Few things are less infuriating at work than having a boss breathing down your neck every second. These are the control-freak bosses who can’t seem to let go. They’re the kind who harbour a strong aversion to delegating work.
It’s one of the most sure-fire ways to kill employee engagement, sow seeds of mistrust, and stifle innovation. Teams led by micromanagers often end up with sub-par critical thinking skills; having so little room to manoeuvre breeds over-dependency on spoon-feeding. Eventually, it also hurts performance; people who are neither satisfied nor motivated at work because of a micromanaging boss are less likely to push themselves to the limit.
Despite all this, why do bosses still insist on micromanaging? Developing an appropriate coping strategy to stay sane when your boss is a micromanager requires you first to understand why they do what they do. Here’s how you can start.
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Fear and apprehension are probably the most common motives for micromanagement. Often, bosses who can’t let go in this way aren’t intentionally trying to make their employees’ lives difficult. Instead, they may perceive themselves as helpful, hands-on leaders who are providing as much guidance as possible to their people.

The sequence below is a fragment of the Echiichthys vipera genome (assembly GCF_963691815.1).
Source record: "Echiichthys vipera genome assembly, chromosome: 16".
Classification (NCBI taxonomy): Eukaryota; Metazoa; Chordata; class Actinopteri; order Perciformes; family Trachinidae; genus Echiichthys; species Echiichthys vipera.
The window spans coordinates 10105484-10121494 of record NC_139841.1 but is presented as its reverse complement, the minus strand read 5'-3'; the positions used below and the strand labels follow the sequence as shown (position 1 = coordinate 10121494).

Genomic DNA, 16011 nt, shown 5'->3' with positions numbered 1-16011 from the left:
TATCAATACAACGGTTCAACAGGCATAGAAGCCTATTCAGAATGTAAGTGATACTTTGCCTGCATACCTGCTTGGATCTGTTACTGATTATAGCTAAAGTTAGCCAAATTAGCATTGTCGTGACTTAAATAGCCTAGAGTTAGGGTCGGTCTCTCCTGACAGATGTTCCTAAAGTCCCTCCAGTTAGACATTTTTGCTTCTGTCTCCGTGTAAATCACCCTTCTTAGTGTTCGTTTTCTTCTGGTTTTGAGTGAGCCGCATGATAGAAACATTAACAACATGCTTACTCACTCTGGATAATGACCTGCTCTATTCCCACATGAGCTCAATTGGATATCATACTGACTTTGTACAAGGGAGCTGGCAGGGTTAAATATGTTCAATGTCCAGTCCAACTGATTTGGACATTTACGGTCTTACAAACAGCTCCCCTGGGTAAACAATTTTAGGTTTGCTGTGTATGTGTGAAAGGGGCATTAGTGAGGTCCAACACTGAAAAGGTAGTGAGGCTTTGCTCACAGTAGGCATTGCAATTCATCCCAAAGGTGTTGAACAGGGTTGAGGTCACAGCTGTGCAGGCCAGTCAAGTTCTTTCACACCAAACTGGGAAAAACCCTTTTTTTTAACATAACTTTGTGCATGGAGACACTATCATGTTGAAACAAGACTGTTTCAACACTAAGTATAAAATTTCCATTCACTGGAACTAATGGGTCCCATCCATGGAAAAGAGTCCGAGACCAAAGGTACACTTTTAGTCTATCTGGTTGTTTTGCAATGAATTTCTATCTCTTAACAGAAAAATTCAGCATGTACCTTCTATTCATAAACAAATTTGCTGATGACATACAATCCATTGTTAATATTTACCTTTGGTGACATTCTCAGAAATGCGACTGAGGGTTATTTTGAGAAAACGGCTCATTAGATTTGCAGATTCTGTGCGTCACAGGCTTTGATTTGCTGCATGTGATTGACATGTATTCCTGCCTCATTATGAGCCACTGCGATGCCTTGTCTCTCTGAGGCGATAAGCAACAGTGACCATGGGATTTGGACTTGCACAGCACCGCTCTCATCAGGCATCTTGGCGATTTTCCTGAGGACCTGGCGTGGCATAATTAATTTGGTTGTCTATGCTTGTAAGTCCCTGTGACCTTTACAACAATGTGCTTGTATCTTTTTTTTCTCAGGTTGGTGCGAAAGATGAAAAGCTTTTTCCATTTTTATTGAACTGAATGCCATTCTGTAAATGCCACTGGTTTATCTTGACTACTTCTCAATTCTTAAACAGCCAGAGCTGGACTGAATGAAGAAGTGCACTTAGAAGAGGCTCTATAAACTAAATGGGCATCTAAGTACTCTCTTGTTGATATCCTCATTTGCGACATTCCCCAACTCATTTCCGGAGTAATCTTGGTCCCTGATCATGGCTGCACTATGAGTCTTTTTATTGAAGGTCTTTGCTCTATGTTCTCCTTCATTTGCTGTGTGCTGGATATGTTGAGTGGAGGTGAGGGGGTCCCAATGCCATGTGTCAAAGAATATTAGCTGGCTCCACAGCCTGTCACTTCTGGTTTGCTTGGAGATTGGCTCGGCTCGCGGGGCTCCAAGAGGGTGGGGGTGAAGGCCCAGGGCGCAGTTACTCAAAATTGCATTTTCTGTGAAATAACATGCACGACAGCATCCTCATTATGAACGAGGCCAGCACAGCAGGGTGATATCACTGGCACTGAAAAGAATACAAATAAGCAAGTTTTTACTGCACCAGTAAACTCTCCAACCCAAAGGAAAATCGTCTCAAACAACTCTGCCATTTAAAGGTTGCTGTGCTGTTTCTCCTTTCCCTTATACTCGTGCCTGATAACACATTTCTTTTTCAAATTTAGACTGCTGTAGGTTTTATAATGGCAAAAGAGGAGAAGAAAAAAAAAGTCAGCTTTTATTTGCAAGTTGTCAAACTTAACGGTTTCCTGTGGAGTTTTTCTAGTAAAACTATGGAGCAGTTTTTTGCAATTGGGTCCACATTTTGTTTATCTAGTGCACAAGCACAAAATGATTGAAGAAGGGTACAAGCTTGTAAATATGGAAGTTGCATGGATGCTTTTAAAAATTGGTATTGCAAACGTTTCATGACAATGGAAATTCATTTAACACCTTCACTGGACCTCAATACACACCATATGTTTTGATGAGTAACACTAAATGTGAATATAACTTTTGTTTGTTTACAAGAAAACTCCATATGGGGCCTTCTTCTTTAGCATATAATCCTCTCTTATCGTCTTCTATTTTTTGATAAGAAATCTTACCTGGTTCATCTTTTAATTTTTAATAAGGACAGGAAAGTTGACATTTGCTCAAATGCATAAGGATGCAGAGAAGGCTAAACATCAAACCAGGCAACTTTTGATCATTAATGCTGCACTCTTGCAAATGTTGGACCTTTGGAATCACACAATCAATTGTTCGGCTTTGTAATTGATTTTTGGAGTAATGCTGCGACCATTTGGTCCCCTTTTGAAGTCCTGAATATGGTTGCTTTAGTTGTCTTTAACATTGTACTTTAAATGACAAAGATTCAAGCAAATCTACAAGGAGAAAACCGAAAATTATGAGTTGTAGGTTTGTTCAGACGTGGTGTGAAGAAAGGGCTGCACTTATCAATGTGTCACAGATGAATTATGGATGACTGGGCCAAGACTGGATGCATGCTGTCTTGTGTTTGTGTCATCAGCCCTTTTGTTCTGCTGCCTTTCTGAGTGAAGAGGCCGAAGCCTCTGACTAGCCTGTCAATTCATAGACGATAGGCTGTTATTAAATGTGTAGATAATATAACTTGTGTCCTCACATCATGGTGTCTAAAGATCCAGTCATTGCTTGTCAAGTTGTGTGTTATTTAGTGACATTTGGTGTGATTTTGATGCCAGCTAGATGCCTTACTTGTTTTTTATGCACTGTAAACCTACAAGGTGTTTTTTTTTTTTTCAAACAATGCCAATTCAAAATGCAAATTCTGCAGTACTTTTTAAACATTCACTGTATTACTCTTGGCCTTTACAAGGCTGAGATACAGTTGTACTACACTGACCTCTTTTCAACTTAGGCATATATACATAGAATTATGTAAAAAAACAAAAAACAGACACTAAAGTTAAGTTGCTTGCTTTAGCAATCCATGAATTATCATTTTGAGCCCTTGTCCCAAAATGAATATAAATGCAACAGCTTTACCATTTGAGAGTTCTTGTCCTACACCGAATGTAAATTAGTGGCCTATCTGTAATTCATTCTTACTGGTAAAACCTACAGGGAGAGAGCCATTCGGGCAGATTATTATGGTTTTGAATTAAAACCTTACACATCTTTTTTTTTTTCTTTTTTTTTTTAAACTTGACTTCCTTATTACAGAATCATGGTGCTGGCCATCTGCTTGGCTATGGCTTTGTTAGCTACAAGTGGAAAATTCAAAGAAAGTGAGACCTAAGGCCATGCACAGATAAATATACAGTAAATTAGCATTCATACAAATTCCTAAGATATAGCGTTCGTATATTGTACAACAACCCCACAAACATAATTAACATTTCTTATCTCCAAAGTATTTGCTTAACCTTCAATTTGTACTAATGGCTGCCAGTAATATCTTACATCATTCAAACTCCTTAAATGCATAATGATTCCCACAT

At the root of this self-perception, though, is the fact that they doubt their employees’ ability to perform. Because of these doubts, they utilise their authority to exercise excessive control over employees’ work, regardless of whether those doubts are well-founded or not.
When coupled with an overestimation of one’s knowledge, ignorance is especially deadly. It’s a psychological phenomenon described by the “Dunning-Kruger Effect”. People who have relatively less knowledge in a particular field are much more likely to think they know everything about it.
The resulting over-confidence makes them feel justified in over-exerting their managerial authority at work. In reality, though, their interference is only adding unnecessary complications (and probably causing more than a few eye-rolls.)
Conversely, those who are aware that they’re less well-versed in particular fields are often much more willing to let the right people take charge. After all, you can’t know everything about everyone everywhere all the time—even if you’re Steve Jobs. He once famously said, “It doesn’t make sense to hire smart people and tell them what to do; we hire smart people so they can tell us what to do.”
On the other hand, knowing what you don’t know can sometimes make you feel comparatively irrelevant and even powerless. Newly minted managers, in particular, tend to be very susceptible to feeling out of their depth.
More often than not, they earn promotions based on proven operational prowess. A managerial position, though, calls for more than this; on top of the ability to execute, it necessitates strategic thinking. Additionally, it also often takes one off the ground, and into the proverbial ivory tower of knowledge work.
All this lack of familiarity may drive a new manager into resting once more on what he knows, which is what, to him, got him promoted. Hence, he micromanages, even to his own detriment sometimes.